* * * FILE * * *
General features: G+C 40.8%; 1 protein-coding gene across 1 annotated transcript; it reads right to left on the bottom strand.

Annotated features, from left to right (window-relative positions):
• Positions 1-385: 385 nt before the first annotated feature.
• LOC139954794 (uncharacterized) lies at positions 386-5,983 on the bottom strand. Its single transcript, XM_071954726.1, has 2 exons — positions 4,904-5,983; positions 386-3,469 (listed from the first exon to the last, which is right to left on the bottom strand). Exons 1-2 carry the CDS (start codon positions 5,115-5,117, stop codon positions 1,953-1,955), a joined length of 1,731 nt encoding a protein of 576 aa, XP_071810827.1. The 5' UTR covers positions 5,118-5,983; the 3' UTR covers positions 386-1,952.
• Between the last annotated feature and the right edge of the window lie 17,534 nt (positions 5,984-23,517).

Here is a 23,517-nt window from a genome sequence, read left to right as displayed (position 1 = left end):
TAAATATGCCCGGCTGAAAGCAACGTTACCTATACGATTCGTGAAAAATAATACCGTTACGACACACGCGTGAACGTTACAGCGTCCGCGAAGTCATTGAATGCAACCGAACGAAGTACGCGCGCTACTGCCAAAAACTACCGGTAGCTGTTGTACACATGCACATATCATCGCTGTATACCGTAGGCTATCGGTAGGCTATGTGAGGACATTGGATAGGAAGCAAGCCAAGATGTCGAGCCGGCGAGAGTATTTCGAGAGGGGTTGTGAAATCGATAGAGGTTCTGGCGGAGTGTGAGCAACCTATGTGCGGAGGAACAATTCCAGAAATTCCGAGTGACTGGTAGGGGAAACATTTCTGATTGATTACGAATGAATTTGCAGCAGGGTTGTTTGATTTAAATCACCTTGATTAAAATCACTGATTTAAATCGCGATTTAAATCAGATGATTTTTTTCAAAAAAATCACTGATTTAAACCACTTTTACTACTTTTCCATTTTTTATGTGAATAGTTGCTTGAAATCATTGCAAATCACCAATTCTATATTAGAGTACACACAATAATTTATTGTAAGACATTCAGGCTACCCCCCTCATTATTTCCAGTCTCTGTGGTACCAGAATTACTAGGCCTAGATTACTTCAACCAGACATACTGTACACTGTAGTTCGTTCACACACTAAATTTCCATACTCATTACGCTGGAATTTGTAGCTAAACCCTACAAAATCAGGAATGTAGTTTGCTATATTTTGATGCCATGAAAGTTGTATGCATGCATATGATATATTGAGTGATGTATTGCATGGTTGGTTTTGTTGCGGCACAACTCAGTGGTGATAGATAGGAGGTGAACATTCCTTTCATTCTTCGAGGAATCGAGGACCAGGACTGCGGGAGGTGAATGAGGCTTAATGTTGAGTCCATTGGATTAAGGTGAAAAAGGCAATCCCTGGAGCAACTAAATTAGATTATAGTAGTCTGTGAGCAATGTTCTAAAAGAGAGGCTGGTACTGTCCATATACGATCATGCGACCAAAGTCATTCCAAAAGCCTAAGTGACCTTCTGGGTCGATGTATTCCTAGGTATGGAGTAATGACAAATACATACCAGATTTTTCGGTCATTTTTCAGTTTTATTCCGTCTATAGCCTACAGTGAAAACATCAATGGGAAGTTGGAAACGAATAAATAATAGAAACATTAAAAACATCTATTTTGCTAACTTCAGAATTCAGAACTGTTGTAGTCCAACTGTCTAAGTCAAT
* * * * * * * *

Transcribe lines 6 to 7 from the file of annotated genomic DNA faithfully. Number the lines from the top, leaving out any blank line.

Here is a 23,517-nt window from a genome sequence, read left to right as displayed (position 1 = left end):
TAAATATGCCCGGCTGAAAGCAACGTTACCTATACGATTCGTGAAAAATAATACCGTTACGACACACGCGTGAACGTTACAGCGTCCGCGAAGTCATTGAATGCAACCGAACGAAGTACGCGCGCTACTGCCAAAAACTACCGGTAGCTGTTGTACACATGCACATATCATCGCTGTATACCGTAGGCTATCGGTAGGCTATGTGAGGACATTGGATAGGAAGCAAGCCAAGATGTCGAGCCGGCGAGAGTATTTCGAGAGGGGTTGTGAAATCGATAGAGGTTCTGGCGGAGTGTGAGCAACCTATGTGCGGAGGAACAATTCCAGAAATTCCGAGTGACTGGTAGGGGAAACATTTCTGATTGATTACGAATGAATTTGCAGCAGGGTTGTTTGATTTAAATCACCTTGATTAAAATCACTGATTTAAATCGCGATTTAAATCAGATGATTTTTTTCAAAAAAATCACTGATTTAAACCACTTTTACTACTTTTCCATTTTTTATGTGAATAGTTGCTTGAAATCATTGCAAATCACCAATTCTATATTAGAGTACACACAATAATTTATTGTAAGACATTCAGGCTACCCCCCTCATTATTTCCAGTCTCTGTGGTACCAGAATTACTAGGCCTAGATTACTTCAACCAGACATACTGTACACTGTAGTTCGTTCACACACTAAATTTCCATACTCATTACGCTGGAATTTGTAGCTAAACCCTACAAAATCAGGAATGTAGTTTGCTATATTTTGATGCCATGAAAGTTGTATGCATGCATATGATATATTGAGTGATGTATTGCATGGTTGGTTTTGTTGCGGCACAACTCAGTGGTGATAGATAGGAGGTGAACATTCCTTTCATTCTTCGAGGAATCGAGGACCAGGACTGCGGGAGGTGAATGAGGCTTAATGTTGAGTCCATTGGATTAAGGTGAAAAAGGCAATCCCTGGAGCAACTAAATTAGATTATAGTAGTCTGTGAGCAATGTTCTAAAAGAGAGGCTGGTACTGTCCATATACGATCATGCGACCAAAGTCATTCCAAAAGCCTAAGTGACCTTCTGGGTCGATGTATTCCTAGGTATGGAGTAATGACAAATACATACCAGATTTTTCGGTCATTTTTCAGTTTTATTCCGTCTATAGCCTACAGTGAAAACATCAATGGGAAGTTGGAAACGAATAAATAATAGAAACATTAAAAACATCTATTTTGCTAACTTCAGAATTCAGAACTGTTGTAGTCCAACTGTCTAAGTCAAT